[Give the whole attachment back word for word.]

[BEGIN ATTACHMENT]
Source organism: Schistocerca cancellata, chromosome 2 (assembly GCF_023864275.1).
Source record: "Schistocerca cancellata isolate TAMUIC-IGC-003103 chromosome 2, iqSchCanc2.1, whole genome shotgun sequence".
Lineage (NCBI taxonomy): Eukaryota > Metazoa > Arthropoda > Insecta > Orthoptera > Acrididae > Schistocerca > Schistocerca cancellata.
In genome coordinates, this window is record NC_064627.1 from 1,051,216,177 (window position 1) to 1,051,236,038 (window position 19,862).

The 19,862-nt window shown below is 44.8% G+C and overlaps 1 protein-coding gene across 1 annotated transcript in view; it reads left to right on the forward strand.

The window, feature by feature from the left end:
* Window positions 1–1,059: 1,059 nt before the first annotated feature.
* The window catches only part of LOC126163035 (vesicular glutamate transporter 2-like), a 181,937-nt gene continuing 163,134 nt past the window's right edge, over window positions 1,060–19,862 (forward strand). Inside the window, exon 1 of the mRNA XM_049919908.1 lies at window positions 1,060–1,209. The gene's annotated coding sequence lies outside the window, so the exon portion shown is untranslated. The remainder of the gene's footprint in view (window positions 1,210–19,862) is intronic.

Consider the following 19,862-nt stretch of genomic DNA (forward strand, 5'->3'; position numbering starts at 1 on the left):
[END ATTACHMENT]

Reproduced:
Source organism: Schistocerca cancellata, chromosome 2 (assembly GCF_023864275.1).
Source record: "Schistocerca cancellata isolate TAMUIC-IGC-003103 chromosome 2, iqSchCanc2.1, whole genome shotgun sequence".
Lineage (NCBI taxonomy): Eukaryota > Metazoa > Arthropoda > Insecta > Orthoptera > Acrididae > Schistocerca > Schistocerca cancellata.
In genome coordinates, this window is record NC_064627.1 from 1,051,216,177 (window position 1) to 1,051,236,038 (window position 19,862).

The 19,862-nt window shown below is 44.8% G+C and overlaps 1 protein-coding gene across 1 annotated transcript in view; it reads left to right on the forward strand.

The window, feature by feature from the left end:
* Window positions 1–1,059: 1,059 nt before the first annotated feature.
* The window catches only part of LOC126163035 (vesicular glutamate transporter 2-like), a 181,937-nt gene continuing 163,134 nt past the window's right edge, over window positions 1,060–19,862 (forward strand). Inside the window, exon 1 of the mRNA XM_049919908.1 lies at window positions 1,060–1,209. The gene's annotated coding sequence lies outside the window, so the exon portion shown is untranslated. The remainder of the gene's footprint in view (window positions 1,210–19,862) is intronic.

Consider the following 19,862-nt stretch of genomic DNA (forward strand, 5'->3'; position numbering starts at 1 on the left):